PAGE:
The Trustees of PDWRA have long been concerned about the terrible condition known as HEMIVERTEBRAE.
At our AGM last year we announced that we had decided to invest in research into the condition. The Charity Commission is anxious that we visibly show we are doing more for the breed than rescuing pugs in need. Legacies have made it possible for us to be able to afford to support research in the hope that, in years to come, we shall no longer have dogs coming in to Rescue with the condition. It is heart breaking to support owners of dogs following diagnosis when there is really very little that can be done for their pets and that the long term outlook is bleak.
It was hoped that a veterinary student might undertake research which would lead us to understand more about it and how to avoid it in the future. Raising money was the easy part.
Eventually, Elsa Steed PhD undertook some research for the PDC and her conclusions are now with Giunio Cherubini who will undertake the continued research at Dick White Referrals near Newmarket. We are very grateful to Professor Dick White of DWR for his interest in and generous support for the scheme by not charging us for the first 100 X-rays examined. After the first 100, PDWRA will step in and support the scheme financially for the foreseeable future.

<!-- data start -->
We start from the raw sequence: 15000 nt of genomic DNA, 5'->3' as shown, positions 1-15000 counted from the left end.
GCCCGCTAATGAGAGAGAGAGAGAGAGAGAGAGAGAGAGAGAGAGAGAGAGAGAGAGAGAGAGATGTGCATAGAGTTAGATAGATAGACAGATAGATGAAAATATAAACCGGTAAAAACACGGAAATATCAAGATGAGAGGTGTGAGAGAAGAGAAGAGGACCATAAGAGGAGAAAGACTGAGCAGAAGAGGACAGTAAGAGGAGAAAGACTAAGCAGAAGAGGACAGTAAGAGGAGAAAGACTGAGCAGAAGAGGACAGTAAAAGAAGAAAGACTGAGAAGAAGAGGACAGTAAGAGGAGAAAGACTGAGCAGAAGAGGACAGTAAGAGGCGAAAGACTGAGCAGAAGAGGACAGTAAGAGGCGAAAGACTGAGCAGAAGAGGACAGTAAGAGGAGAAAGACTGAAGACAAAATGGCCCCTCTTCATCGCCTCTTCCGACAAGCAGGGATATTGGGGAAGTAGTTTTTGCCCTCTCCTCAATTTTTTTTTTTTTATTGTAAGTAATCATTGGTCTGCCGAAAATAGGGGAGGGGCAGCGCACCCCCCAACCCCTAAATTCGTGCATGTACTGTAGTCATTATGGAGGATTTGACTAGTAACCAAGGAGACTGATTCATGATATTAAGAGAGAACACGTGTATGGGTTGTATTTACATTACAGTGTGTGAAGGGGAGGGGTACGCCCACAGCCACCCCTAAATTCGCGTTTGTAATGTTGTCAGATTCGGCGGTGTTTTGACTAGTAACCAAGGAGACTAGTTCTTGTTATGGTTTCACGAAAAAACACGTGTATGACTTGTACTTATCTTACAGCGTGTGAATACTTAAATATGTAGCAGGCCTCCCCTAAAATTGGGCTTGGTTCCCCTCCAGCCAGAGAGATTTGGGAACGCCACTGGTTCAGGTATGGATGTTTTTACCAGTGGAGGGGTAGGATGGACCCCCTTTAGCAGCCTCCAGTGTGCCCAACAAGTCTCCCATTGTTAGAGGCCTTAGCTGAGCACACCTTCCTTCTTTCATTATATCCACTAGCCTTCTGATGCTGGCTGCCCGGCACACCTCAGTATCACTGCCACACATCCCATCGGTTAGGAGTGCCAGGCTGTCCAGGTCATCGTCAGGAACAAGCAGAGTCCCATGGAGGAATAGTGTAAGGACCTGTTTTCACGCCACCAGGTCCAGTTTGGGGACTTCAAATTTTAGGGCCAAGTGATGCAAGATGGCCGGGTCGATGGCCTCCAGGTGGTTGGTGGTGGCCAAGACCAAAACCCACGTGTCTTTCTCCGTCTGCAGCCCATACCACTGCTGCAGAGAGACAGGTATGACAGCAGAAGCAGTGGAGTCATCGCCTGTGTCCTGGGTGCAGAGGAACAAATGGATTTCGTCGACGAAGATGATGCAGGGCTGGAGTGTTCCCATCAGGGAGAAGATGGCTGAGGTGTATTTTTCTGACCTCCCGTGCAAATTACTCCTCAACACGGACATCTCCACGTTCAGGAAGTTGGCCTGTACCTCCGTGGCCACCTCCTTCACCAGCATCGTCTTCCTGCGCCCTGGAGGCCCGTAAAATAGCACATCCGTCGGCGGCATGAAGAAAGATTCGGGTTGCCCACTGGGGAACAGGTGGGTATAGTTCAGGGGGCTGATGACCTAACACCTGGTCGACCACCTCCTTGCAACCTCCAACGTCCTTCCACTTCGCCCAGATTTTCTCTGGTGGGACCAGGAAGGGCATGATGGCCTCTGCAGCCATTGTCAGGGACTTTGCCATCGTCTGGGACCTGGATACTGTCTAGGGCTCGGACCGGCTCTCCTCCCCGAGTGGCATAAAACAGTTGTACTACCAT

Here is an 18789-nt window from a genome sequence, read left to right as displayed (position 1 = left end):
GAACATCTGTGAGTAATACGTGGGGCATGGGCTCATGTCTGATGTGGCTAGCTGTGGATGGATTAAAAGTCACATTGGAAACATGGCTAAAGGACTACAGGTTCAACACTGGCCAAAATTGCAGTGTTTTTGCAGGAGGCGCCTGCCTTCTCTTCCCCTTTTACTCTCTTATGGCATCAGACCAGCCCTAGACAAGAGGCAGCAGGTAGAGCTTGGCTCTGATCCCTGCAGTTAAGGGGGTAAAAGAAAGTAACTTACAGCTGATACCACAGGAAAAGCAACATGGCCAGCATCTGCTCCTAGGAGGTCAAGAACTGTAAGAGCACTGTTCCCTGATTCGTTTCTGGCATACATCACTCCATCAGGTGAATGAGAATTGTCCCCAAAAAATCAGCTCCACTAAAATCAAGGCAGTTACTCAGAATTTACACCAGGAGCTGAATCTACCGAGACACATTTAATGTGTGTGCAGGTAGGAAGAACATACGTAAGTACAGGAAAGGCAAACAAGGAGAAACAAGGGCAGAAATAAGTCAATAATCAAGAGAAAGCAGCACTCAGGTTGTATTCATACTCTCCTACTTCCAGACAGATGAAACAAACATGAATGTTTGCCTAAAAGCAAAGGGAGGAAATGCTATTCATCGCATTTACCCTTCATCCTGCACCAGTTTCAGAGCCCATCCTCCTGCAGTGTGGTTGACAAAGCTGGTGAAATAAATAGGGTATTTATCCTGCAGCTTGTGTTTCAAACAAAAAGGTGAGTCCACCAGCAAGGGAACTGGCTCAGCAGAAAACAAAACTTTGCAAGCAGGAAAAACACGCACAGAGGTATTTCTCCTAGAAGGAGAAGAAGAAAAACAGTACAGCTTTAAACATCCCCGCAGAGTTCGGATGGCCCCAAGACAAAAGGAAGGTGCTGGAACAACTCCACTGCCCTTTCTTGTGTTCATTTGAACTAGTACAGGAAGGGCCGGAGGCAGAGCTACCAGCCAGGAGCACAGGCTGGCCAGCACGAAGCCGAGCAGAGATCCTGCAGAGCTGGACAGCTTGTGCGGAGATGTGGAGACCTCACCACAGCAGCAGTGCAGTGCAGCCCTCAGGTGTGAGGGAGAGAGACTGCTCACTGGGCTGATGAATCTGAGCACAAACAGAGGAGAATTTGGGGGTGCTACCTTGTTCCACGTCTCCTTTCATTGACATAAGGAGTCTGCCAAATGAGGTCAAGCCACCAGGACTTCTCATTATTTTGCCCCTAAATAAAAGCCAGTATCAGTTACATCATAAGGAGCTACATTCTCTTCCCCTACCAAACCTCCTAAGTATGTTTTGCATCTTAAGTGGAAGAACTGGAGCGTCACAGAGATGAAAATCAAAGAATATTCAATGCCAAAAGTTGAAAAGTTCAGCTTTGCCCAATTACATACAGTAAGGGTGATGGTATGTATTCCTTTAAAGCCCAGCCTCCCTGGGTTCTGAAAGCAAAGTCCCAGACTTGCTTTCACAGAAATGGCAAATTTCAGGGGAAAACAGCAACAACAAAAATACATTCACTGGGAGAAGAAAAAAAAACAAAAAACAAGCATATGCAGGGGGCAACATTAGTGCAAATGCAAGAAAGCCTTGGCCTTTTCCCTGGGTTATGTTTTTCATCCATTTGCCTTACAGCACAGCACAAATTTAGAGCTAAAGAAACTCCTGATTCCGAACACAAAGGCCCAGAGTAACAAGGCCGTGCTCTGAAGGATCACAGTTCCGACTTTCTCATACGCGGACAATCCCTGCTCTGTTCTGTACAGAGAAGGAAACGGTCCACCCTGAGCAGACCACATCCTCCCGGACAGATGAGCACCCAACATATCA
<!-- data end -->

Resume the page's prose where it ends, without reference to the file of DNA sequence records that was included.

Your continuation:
No breeder sets out to breed a litter of puppies with health problems and we hope that dogs and bitches that are to be used for breeding will be X-rayed and that the film will be sent to Giunio Cherubini. He will need a digital or hard copy of the thoracic spine (hemivertebrae is localised in that area) in latero-latral and dorso-ventral view with the data to recognise the dog microchip and KC registration numbers. The scheme will be recognised by the KC and we are grateful to Aimee Llewellyn, Breed Health Information Manager and Charlotte McNamara, High Profile Breed Coordinator (we are one of the High Profile Breeds) for their support.
We also thank Dr. Andreas Schemel, Pug Breed Health Coordinator, for the interest he has shown over the years.
We all hope that by not breeding from affected dogs the risk of producing puppies with Hemivertebrae will eventually be eliminated.
Remember to take your vet’s advice before having your dog X-rayed.